The Different Parts of a Tooth and How Whitening Affects Them

The parts of the teeth are the enamel, the dentin, the cementum, the root and the pulp. The enamel is the outer coating and the part that you see. Under the enamel is the dentin, a bone-like structure that has nerves in it. Below the gumline, roots anchor the teeth with the help of cementum that keeps it in place. The pulp is the nerve, soft tissue that takes in nutrition and keeps blood flowing.

Enamel changes color for several reasons. Over time, smoking, drinking, and eating stain teeth. Colas, tea, coffee, and fruits such as blueberries are among the culprits. Teeth might be discolored for other reasons too, and particularly for things that happened in childhood such as damage to a tooth or taking tetracycline antibiotics.

For the most part, having discolored teeth is not a health risk, but having teeth whitened can make a person feel better. Furthermore, good oral hygiene, which should always be practiced, may reduce the incidence of tooth discoloration.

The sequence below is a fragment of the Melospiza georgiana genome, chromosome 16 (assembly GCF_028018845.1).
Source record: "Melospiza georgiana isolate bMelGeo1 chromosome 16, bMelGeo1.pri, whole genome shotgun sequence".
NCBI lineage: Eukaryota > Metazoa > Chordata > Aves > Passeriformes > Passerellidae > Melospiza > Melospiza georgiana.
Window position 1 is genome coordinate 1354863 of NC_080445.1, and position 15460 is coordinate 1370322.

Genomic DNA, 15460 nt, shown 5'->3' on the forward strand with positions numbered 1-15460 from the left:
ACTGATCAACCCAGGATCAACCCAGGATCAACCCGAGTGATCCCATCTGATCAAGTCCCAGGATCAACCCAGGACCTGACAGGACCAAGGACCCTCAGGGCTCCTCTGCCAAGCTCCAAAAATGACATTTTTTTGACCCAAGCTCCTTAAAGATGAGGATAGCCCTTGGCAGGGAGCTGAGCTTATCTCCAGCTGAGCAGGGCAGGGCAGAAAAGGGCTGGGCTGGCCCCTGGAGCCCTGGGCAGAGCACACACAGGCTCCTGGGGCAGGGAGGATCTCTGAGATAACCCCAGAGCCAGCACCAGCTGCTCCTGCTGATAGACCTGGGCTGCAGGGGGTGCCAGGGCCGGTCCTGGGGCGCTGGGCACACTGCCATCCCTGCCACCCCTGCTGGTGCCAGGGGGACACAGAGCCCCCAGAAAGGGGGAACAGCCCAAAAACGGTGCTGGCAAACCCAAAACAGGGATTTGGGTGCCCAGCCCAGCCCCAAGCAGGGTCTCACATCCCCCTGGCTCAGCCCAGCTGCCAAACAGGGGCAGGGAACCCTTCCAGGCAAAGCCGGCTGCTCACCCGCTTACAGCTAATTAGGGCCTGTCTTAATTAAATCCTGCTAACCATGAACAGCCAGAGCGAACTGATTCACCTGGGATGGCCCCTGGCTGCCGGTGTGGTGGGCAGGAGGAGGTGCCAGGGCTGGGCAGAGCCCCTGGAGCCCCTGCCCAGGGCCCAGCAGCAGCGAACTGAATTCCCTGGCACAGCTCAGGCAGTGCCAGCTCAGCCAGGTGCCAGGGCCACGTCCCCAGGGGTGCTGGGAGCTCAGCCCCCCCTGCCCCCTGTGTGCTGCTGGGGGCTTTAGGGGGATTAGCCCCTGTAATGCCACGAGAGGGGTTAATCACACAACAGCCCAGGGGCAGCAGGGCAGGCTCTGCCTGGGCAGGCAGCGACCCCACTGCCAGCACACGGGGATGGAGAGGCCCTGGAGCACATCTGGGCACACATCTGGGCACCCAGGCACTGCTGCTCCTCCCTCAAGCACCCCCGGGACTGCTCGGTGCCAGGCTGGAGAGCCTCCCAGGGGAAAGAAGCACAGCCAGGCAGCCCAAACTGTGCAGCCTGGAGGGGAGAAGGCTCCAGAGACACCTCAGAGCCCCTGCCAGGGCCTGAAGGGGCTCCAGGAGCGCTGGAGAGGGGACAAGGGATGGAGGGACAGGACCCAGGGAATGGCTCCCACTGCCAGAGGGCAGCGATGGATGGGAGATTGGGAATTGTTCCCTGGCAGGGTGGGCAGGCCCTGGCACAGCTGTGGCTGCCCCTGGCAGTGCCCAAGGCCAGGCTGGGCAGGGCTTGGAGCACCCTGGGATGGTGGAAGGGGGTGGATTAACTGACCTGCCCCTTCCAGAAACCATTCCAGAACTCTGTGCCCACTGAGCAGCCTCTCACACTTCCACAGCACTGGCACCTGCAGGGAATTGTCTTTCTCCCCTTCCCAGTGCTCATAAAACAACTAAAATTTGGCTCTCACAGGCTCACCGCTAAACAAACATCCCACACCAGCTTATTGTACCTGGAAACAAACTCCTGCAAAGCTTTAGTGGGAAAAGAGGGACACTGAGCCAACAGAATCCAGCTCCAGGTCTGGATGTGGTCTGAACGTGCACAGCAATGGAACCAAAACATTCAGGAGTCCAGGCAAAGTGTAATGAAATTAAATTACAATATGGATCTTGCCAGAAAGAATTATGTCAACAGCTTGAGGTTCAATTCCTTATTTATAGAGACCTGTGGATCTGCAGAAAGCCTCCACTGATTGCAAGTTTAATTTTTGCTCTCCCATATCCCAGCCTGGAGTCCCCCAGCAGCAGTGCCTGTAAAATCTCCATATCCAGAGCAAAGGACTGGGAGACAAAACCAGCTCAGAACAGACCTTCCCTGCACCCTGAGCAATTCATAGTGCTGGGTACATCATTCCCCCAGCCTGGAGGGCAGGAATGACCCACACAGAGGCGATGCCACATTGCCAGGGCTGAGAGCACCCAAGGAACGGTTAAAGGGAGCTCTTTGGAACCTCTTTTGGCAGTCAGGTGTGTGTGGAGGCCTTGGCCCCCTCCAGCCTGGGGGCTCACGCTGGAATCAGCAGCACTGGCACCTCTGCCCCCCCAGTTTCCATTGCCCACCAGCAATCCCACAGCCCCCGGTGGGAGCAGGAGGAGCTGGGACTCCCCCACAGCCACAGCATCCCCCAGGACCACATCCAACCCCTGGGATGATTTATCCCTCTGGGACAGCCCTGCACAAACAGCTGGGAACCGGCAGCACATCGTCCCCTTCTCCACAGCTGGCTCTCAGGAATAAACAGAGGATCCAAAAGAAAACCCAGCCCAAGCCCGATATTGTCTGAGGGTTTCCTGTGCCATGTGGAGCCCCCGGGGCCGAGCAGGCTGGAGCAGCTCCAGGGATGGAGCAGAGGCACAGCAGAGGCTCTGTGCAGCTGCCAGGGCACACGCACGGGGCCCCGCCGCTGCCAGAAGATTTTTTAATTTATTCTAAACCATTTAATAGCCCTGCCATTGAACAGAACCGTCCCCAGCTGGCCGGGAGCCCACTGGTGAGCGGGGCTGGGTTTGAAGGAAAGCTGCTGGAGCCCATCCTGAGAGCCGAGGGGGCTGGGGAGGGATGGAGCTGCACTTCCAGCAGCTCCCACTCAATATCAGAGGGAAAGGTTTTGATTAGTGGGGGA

Teeth whitening can be done on the enamel. If a tooth is discolored for reasons other than staining or the dentin is discolored, whitening is unlikely to be effective. Teeth that are stained yellow whiten better than teeth that are brown or gray.

The so-called enamel cap, or visible part of the tooth, can be whitened repeatedly in order to maintain its color. While there is no particular health advantage to getting the cap whiter, whiter teeth can increase a person’s confidence and willingness to smile.


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